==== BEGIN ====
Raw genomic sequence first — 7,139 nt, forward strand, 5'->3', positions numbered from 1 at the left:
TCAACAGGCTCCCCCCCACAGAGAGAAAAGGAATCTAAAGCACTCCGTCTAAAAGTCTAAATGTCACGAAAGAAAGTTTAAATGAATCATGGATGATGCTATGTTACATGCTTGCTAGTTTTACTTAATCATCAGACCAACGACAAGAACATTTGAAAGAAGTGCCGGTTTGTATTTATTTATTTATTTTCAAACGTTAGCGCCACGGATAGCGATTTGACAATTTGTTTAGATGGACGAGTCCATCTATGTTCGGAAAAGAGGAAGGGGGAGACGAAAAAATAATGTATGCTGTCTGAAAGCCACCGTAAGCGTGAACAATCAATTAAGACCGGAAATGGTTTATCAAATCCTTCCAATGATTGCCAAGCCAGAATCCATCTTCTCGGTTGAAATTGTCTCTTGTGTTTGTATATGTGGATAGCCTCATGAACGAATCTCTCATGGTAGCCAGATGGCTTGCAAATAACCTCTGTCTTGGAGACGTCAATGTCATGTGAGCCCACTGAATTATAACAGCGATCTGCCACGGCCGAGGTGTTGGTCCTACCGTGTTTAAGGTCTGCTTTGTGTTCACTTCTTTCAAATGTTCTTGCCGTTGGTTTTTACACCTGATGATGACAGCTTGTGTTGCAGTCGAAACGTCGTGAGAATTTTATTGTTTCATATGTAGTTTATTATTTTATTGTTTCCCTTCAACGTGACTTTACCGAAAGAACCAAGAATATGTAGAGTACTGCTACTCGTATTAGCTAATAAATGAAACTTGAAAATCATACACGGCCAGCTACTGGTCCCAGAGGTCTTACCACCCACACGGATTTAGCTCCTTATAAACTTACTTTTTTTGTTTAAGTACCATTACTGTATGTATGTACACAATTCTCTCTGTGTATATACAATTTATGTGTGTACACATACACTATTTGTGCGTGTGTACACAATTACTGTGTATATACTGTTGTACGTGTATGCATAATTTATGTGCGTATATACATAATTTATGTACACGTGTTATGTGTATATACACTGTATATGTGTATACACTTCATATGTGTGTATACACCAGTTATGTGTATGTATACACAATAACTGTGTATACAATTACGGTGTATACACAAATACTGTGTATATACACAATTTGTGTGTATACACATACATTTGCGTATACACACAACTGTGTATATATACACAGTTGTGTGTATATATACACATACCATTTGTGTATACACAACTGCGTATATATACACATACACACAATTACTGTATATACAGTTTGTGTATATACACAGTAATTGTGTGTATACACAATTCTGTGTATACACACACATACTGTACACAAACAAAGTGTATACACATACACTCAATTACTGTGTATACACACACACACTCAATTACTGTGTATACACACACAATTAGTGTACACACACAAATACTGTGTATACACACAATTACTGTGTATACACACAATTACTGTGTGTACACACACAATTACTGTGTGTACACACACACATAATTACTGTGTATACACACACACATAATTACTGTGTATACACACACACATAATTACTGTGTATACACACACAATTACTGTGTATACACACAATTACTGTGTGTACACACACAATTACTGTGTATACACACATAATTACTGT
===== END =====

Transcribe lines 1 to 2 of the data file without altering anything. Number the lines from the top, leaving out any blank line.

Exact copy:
Raw genomic sequence first — 7,139 nt, forward strand, 5'->3', positions numbered from 1 at the left:
TCAACAGGCTCCCCCCCACAGAGAGAAAAGGAATCTAAAGCACTCCGTCTAAAAGTCTAAATGTCACGAAAGAAAGTTTAAATGAATCATGGATGATGCTATGTTACATGCTTGCTAGTTTTACTTAATCATCAGACCAACGACAAGAACATTTGAAAGAAGTGCCGGTTTGTATTTATTTATTTATTTTCAAACGTTAGCGCCACGGATAGCGATTTGACAATTTGTTTAGATGGACGAGTCCATCTATGTTCGGAAAAGAGGAAGGGGGAGACGAAAAAATAATGTATGCTGTCTGAAAGCCACCGTAAGCGTGAACAATCAATTAAGACCGGAAATGGTTTATCAAATCCTTCCAATGATTGCCAAGCCAGAATCCATCTTCTCGGTTGAAATTGTCTCTTGTGTTTGTATATGTGGATAGCCTCATGAACGAATCTCTCATGGTAGCCAGATGGCTTGCAAATAACCTCTGTCTTGGAGACGTCAATGTCATGTGAGCCCACTGAATTATAACAGCGATCTGCCACGGCCGAGGTGTTGGTCCTACCGTGTTTAAGGTCTGCTTTGTGTTCACTTCTTTCAAATGTTCTTGCCGTTGGTTTTTACACCTGATGATGACAGCTTGTGTTGCAGTCGAAACGTCGTGAGAATTTTATTGTTTCATATGTAGTTTATTATTTTATTGTTTCCCTTCAACGTGACTTTACCGAAAGAACCAAGAATATGTAGAGTACTGCTACTCGTATTAGCTAATAAATGAAACTTGAAAATCATACACGGCCAGCTACTGGTCCCAGAGGTCTTACCACCCACACGGATTTAGCTCCTTATAAACTTACTTTTTTTGTTTAAGTACCATTACTGTATGTATGTACACAATTCTCTCTGTGTATATACAATTTATGTGTGTACACATACACTATTTGTGCGTGTGTACACAATTACTGTGTATATACTGTTGTACGTGTATGCATAATTTATGTGCGTATATACATAATTTATGTACACGTGTTATGTGTATATACACTGTATATGTGTATACACTTCATATGTGTGTATACACCAGTTATGTGTATGTATACACAATAACTGTGTATACAATTACGGTGTATACACAAATACTGTGTATATACACAATTTGTGTGTATACACATACATTTGCGTATACACACAACTGTGTATATATACACAGTTGTGTGTATATATACACATACCATTTGTGTATACACAACTGCGTATATATACACATACACACAATTACTGTATATACAGTTTGTGTATATACACAGTAATTGTGTGTATACACAATTCTGTGTATACACACACATACTGTACACAAACAAAGTGTATACACATACACTCAATTACTGTGTATACACACACACACTCAATTACTGTGTATACACACACAATTAGTGTACACACACAAATACTGTGTATACACACAATTACTGTGTATACACACAATTACTGTGTGTACACACACAATTACTGTGTGTACACACACACATAATTACTGTGTATACACACACACATAATTACTGTGTATACACACACACATAATTACTGTGTATACACACACAATTACTGTGTATACACACAATTACTGTGTGTACACACACAATTACTGTGTATACACACATAATTACTGT